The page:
Effects of Safety Zone Implementation on Perceptions of Safety and Well-Being When Caring for COVID-19 Patients

Claudia Skinner, DNP, RN, CIC, CCRN-K, NE-BC; Lilian Ablir, MSN, RN, CIC; Todd Bloom, MPH, CHES; Stacie Fujimoto, MSN, RN, PCCN-K; Yelena Rozenfeld, MPH; Peggy Leung, MSN, RN


Am J Crit Care. 2022;31(2):104-110. 

In This Article

Abstract and Introduction


Background: In March 2020, the caseload of patients positive for COVID-19 in hospitals began increasing rapidly, creating fear and anxiety among health care workers and concern about supplies of personal protective equipment.

Objectives: To determine if implementing safety zones improves the perceptions of safety, well-being, workflow, and teamwork among hospital staff caring for patients during a pandemic.

Methods: A safety zone process was implemented to designate levels of contamination risk and appropriate activities for certain areas. Zones were designated as hot (highest risk), warm (moderate risk), or cold (lowest risk). Caregivers working in the safety zones were invited to complete a survey regarding their perceptions of safety, caregiver well-being, workflow, and teamwork. Each question was asked twice to obtain caregiver opinions for the periods before and after implementation of the zones.

Results: Significant improvements were seen in perceptions of caregiver safety (P < .001) and collaboration within a multidisciplinary staff (P < .001). Significant reductions in perceived staff fatigue (P = .03), perceived cross contamination (P < .001), anxiety (P < .001), and fear of exposure (P < .001) were also seen. Teamwork (P = .23) and workflow (P = .69) were not significantly affected.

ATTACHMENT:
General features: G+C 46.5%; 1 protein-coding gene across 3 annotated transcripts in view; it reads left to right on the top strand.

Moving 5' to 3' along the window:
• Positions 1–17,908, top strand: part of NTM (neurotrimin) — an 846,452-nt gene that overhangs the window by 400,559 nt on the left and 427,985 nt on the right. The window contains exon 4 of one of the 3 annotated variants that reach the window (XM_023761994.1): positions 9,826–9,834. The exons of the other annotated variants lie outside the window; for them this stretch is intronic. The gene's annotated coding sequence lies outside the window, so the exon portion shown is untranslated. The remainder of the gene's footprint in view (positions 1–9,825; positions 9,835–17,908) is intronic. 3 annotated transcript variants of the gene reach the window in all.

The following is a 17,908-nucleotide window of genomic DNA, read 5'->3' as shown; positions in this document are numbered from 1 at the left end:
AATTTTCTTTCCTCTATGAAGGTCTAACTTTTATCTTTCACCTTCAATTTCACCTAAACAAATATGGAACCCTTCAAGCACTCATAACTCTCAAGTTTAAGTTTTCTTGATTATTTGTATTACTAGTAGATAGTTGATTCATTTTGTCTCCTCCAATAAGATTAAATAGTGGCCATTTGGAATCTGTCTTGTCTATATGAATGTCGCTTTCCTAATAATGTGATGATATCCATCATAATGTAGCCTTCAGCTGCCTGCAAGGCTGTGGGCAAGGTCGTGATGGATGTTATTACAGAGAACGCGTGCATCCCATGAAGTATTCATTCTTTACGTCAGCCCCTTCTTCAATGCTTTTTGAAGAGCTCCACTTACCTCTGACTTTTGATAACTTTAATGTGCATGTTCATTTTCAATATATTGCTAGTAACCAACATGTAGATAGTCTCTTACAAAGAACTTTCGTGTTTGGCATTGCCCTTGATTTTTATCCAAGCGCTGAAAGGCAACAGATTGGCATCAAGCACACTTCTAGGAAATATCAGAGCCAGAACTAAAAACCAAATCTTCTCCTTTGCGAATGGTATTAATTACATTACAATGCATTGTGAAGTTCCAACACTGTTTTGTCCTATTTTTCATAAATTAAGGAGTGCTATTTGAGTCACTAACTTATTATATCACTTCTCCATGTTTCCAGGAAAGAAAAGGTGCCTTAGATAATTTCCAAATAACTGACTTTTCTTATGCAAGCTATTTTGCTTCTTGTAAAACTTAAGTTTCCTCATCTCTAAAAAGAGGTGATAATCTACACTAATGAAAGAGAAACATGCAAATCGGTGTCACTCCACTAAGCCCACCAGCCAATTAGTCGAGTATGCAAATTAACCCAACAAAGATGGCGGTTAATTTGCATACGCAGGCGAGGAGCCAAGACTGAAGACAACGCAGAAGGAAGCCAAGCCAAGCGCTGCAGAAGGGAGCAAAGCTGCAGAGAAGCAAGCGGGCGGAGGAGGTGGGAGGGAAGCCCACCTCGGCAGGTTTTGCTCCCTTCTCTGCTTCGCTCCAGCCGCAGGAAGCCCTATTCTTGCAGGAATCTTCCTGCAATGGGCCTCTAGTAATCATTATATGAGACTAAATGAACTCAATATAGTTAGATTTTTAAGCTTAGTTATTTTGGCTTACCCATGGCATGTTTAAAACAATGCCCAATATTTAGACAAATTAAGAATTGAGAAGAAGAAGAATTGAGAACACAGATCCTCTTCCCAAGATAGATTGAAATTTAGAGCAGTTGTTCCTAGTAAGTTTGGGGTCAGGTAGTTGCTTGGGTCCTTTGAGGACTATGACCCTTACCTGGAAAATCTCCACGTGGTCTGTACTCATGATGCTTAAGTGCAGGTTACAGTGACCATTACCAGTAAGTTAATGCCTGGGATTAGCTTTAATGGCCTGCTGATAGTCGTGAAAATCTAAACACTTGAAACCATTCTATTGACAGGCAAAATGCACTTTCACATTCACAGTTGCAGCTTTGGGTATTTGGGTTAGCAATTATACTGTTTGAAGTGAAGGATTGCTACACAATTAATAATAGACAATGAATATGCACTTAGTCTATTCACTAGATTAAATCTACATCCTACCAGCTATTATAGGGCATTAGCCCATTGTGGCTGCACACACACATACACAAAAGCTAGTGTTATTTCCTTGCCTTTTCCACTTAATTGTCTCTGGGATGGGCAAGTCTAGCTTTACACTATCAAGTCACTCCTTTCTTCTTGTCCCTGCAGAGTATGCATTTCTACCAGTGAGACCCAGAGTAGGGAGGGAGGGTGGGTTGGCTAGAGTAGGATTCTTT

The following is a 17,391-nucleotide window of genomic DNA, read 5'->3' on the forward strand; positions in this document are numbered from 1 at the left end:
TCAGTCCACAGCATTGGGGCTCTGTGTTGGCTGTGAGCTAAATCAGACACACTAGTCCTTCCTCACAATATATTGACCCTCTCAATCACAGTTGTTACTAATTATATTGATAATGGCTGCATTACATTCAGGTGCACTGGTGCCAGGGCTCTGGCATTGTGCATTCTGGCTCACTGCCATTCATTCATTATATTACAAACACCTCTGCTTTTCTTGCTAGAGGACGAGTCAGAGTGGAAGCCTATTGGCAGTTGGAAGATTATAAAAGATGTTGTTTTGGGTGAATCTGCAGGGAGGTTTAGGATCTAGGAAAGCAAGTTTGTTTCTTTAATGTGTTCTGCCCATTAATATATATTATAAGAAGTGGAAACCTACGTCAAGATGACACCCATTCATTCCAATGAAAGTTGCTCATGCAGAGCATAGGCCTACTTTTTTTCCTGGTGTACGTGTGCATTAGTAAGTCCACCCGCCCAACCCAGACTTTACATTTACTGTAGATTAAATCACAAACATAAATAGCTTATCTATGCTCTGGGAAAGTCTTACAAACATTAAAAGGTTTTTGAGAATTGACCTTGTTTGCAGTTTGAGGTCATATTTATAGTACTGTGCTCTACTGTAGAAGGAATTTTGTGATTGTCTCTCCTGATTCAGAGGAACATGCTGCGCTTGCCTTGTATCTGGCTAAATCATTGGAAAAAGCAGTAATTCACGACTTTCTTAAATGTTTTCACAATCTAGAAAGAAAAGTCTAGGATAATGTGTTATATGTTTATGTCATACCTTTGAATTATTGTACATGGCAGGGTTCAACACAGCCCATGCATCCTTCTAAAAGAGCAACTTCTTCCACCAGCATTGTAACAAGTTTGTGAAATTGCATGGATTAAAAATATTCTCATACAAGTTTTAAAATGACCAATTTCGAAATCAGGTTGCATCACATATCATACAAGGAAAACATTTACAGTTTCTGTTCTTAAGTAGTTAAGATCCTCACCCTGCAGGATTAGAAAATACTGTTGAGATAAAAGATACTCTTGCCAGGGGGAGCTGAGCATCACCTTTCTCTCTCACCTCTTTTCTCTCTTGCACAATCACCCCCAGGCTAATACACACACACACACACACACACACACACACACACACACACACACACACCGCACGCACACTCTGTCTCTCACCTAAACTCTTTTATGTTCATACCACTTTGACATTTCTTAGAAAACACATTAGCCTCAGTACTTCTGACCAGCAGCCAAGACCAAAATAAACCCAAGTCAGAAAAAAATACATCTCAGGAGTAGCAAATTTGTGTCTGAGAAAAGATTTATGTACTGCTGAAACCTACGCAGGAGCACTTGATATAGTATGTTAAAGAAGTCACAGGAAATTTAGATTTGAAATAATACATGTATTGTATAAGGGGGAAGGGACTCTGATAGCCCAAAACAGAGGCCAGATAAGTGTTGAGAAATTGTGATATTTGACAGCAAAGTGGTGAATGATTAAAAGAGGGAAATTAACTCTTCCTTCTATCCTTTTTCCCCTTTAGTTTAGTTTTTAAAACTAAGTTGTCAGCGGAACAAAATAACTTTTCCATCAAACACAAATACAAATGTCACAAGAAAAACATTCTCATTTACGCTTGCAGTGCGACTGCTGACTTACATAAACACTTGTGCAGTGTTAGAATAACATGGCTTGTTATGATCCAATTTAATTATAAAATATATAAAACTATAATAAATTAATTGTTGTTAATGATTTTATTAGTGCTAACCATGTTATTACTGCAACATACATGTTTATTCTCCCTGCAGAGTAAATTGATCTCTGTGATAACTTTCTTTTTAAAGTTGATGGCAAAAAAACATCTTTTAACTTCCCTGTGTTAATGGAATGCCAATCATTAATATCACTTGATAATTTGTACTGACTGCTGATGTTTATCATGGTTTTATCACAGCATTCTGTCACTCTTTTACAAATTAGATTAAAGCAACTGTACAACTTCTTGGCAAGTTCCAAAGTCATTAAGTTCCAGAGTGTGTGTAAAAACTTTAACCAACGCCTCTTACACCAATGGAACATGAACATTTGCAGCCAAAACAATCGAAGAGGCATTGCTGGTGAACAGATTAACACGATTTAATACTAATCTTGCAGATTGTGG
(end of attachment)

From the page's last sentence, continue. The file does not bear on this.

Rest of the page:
Conclusions: Safety zone implementation improved caregivers' perceptions of their safety, their well-being, and collaboration within the multidisciplinary staff but did not improve their perceptions of teamwork or workflow.


SARS-CoV-2 is a single-stranded RNA virus that can spread quickly.[1] Despite growing awareness of the risk of COVID-19 infection to health care workers (HCWs), conflicting evidence and conflicting expert opinions from policy makers on this risk persist.[2] Health care workers are at risk for exposure to many infectious diseases, particularly when caring for patients undergoing aerosol-generating procedures (AGPs).